Perchloric acid use has long been associated with some violent explosions. From a safety viewpoint, one main feature of the accidents has been the severity of the accident and the fact that the persons involved are often experienced workers. The basic cause of accidents involving perchloric acid is due to contact with organic material, or a reducing material. For any use of the acid, a review of the MSDS from each manufacturer is strongly recommended.
Perchloric acid is a water white liquid, it has no odor, the boiling point at atmospheric pressure is 203C, and under high vacuum, a 73.6% composition can be produced. The acid can be dangerously reactive. At ordinary temperatures, 72% perchloric acid reacts as a strong nonoxidizing acid. At elevated temperatures (approximately 160C, it is an exceedingly strong and active oxidizing agent as well as a strong dehydrating agent. Contact with combustible material at elevated temperatures may cause fire or explosion.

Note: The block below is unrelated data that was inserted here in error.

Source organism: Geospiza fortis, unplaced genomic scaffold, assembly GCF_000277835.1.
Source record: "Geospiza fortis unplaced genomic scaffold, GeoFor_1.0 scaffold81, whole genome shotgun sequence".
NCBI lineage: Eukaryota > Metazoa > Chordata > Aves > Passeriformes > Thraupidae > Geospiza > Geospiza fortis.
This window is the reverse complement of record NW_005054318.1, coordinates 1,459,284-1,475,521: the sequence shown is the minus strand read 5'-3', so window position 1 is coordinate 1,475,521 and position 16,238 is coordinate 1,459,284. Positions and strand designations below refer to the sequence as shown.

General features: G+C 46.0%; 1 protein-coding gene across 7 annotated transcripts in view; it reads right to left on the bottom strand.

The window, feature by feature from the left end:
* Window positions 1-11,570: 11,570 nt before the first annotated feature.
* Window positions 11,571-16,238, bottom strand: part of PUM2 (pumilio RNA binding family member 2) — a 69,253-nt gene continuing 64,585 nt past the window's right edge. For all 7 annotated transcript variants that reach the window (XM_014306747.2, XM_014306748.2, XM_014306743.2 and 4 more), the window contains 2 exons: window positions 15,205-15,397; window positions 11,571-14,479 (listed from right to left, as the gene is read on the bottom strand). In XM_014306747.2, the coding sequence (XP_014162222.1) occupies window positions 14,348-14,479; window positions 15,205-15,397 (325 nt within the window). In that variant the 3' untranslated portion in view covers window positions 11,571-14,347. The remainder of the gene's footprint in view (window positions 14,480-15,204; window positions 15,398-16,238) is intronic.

When considering the hazards involved in the use of perchloric acid it should be clearly recognized that many of the reported serious laboratory accidents involved only small quantities (<1g) of reactant. The CRC Handbook of Laboratory Safety cites the Perchloric acid-Acetic Anhydride-Acetic Acid system, which if used improperly can lead to explosions. The example shows that 1 g of the mixture instantaneously produces about 7 liters of gas at the explosion temperature of 2400C. There are many other illustrations and examples, but several things should be very clear to the reader. Specifically, no one should attempt to use perchloric acid who is not fully conversant with the chemistry of the material, who has not made a careful appraisal of the operating conditions and techniques, and who exhibits any unsafe attitude about their work. Each user of the material should also recognize that any acid digestion type usage must occur in a designated perchloric acid fume cupboard, and that such usage should be reported to HSEO. Finally, each user should recognize that dangerous secondary reactions can occur with reactive perchlorate compounds formed from the acid liquid or vapors in fume cupboards, storage cabinets, and laboratory benches or floor areas.